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September 25, 2013

Preimplantation Genetic Diagnosis (PGD)

by Angel Pumila

Preimplantation Genetic Diagnosis (PGD)

Preimplantation genetic diagnosis (PGD) is used to diagnose genetic disorders.  “In PGD, a biopsy is performed on blastocysts resulting from in vitro fertilization” (Gross, 2008).  One cell is taken from each blastocyst to determine which is a carrier of a genetic mutation and which will grow to be a healthy embryo.  Then, the healthy blastocyst is transferred into the mother’s uterus for possible pregnancy.  While “most clinics performing PGD use the procedure for serious diseases such as cystic fibrosis, Tay-Sachs disease, Huntington’s disease, and sickle-cell anemia” (Gross, 2008; Basille et al., 2009; Cunniff & Committee of Genetics, 2004), others use this procedure for sex selection of the blastocyst.  Controversy surrounds PGD due to the ability to select the traits of the unborn child.  Still, this technological procedure is helpful in aiding parents who are looking to prevent genetic disorders from being passed to the next generation.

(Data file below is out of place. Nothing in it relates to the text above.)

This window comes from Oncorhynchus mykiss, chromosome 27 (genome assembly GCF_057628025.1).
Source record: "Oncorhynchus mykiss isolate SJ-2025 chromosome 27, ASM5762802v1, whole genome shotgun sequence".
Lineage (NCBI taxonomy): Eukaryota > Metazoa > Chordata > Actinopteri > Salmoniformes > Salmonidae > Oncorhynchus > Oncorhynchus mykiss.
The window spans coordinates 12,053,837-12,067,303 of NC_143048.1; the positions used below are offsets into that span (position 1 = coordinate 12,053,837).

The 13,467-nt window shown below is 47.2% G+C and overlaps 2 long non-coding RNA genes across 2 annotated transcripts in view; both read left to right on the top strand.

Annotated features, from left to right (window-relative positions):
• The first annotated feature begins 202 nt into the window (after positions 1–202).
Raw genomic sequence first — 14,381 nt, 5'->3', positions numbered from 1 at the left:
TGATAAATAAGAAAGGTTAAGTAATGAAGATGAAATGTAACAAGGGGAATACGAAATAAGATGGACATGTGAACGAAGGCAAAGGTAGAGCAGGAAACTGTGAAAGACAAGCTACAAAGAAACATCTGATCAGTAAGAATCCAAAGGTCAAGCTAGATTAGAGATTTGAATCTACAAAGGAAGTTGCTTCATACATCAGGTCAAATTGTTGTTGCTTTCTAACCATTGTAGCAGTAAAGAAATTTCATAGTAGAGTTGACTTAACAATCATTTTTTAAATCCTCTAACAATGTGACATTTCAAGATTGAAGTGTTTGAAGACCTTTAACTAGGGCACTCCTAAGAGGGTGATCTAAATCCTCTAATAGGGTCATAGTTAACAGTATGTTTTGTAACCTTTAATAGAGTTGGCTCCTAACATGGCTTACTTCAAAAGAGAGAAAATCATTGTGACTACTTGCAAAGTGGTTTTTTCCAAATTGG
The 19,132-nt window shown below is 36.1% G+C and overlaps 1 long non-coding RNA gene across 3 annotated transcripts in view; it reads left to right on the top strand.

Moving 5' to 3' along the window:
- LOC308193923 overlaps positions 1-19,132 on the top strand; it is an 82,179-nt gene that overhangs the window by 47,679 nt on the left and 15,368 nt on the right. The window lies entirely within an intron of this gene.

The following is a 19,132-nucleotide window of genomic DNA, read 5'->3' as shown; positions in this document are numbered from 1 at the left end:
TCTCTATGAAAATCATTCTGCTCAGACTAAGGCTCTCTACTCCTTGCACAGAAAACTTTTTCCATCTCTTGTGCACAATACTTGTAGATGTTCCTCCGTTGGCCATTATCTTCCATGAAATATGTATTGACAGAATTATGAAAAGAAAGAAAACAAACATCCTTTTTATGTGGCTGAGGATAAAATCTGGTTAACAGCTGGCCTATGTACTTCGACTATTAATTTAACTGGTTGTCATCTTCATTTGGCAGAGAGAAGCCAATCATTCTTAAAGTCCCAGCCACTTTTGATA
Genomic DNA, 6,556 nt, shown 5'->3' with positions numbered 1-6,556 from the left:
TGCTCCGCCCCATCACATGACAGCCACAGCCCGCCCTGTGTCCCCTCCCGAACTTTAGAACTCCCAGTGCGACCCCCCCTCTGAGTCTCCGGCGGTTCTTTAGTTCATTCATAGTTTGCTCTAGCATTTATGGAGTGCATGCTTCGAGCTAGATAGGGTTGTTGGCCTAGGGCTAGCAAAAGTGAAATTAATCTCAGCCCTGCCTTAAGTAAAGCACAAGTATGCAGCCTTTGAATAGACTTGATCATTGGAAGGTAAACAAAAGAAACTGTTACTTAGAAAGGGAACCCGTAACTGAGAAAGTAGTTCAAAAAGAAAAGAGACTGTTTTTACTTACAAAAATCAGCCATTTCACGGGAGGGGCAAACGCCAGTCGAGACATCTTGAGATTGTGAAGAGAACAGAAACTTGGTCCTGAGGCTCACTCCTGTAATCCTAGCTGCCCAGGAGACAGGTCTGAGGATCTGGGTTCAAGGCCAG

This procedure does come at a cost that makes it unavailable to the majority of the population.  As of October, 2012 at the Fertility Institute of New Orleans, the cost for PGD was approximately $6500.  That is added to the already expensive cost of in vitro fertilization.  Still for some, this expense is well worth the initial price tag when preventing deadly diseases in unborn children.


Basille, C., Frydan, R., Aly, A.E., Hesters, L., Fanchin, R., Tachdjian, G., et al. (2009). Preimplantation gentetic diagnosis: State of the art. European Journal of Obstetrics, Gynecology, and Reproductive Biology, 145, 9-13.

Cunniff, C., & Committee on Genetics. (2004). Pediatrics prenatal screening and diagnosis for pediatricians. Pediatrics, 114, 889-894.

Gross, D. (2008). Infancy: Development from birth to age 3. Boston, MA: Pearson Education. ISBN: 9780205417988.


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